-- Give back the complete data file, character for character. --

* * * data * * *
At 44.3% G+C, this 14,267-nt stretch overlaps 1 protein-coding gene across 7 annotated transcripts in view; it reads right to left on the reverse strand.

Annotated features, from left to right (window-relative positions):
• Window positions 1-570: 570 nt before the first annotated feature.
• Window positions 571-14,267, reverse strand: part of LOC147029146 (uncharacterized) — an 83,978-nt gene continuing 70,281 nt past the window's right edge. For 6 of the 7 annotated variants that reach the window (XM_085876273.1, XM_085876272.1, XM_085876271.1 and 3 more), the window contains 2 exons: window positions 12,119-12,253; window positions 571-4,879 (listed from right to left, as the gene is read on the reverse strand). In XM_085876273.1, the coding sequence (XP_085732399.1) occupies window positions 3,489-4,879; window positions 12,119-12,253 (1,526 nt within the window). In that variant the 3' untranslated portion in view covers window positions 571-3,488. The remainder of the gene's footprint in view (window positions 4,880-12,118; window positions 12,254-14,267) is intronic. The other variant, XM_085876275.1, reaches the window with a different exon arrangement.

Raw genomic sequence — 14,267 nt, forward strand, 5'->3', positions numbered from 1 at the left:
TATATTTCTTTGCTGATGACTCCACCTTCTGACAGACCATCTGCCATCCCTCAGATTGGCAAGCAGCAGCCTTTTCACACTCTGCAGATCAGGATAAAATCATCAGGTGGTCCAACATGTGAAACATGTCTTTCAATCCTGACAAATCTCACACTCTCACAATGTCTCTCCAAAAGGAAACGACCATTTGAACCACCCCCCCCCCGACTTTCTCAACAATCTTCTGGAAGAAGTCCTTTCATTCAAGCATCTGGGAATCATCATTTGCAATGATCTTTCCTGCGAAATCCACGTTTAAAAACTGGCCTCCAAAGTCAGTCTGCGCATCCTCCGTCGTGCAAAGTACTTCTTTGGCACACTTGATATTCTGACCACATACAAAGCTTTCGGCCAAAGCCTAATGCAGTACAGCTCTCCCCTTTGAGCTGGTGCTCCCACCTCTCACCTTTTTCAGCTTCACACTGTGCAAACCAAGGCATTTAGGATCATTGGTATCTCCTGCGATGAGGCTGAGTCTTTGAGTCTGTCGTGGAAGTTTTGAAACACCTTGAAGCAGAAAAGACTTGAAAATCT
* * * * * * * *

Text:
At 44.3% G+C, this 14,267-nt stretch overlaps 1 protein-coding gene across 7 annotated transcripts in view; it reads right to left on the reverse strand.

Annotated features, from left to right (window-relative positions):
• Window positions 1-570: 570 nt before the first annotated feature.
• Window positions 571-14,267, reverse strand: part of LOC147029146 (uncharacterized) — an 83,978-nt gene continuing 70,281 nt past the window's right edge. For 6 of the 7 annotated variants that reach the window (XM_085876273.1, XM_085876272.1, XM_085876271.1 and 3 more), the window contains 2 exons: window positions 12,119-12,253; window positions 571-4,879 (listed from right to left, as the gene is read on the reverse strand). In XM_085876273.1, the coding sequence (XP_085732399.1) occupies window positions 3,489-4,879; window positions 12,119-12,253 (1,526 nt within the window). In that variant the 3' untranslated portion in view covers window positions 571-3,488. The remainder of the gene's footprint in view (window positions 4,880-12,118; window positions 12,254-14,267) is intronic. The other variant, XM_085876275.1, reaches the window with a different exon arrangement.

Raw genomic sequence — 14,267 nt, forward strand, 5'->3', positions numbered from 1 at the left:
TATATTTCTTTGCTGATGACTCCACCTTCTGACAGACCATCTGCCATCCCTCAGATTGGCAAGCAGCAGCCTTTTCACACTCTGCAGATCAGGATAAAATCATCAGGTGGTCCAACATGTGAAACATGTCTTTCAATCCTGACAAATCTCACACTCTCACAATGTCTCTCCAAAAGGAAACGACCATTTGAACCACCCCCCCCCCGACTTTCTCAACAATCTTCTGGAAGAAGTCCTTTCATTCAAGCATCTGGGAATCATCATTTGCAATGATCTTTCCTGCGAAATCCACGTTTAAAAACTGGCCTCCAAAGTCAGTCTGCGCATCCTCCGTCGTGCAAAGTACTTCTTTGGCACACTTGATATTCTGACCACATACAAAGCTTTCGGCCAAAGCCTAATGCAGTACAGCTCTCCCCTTTGAGCTGGTGCTCCCACCTCTCACCTTTTTCAGCTTCACACTGTGCAAACCAAGGCATTTAGGATCATTGGTATCTCCTGCGATGAGGCTGAGTCTTTGAGTCTGTCGTGGAAGTTTTGAAACACCTTGAAGCAGAAAAGACTTGAAAATCT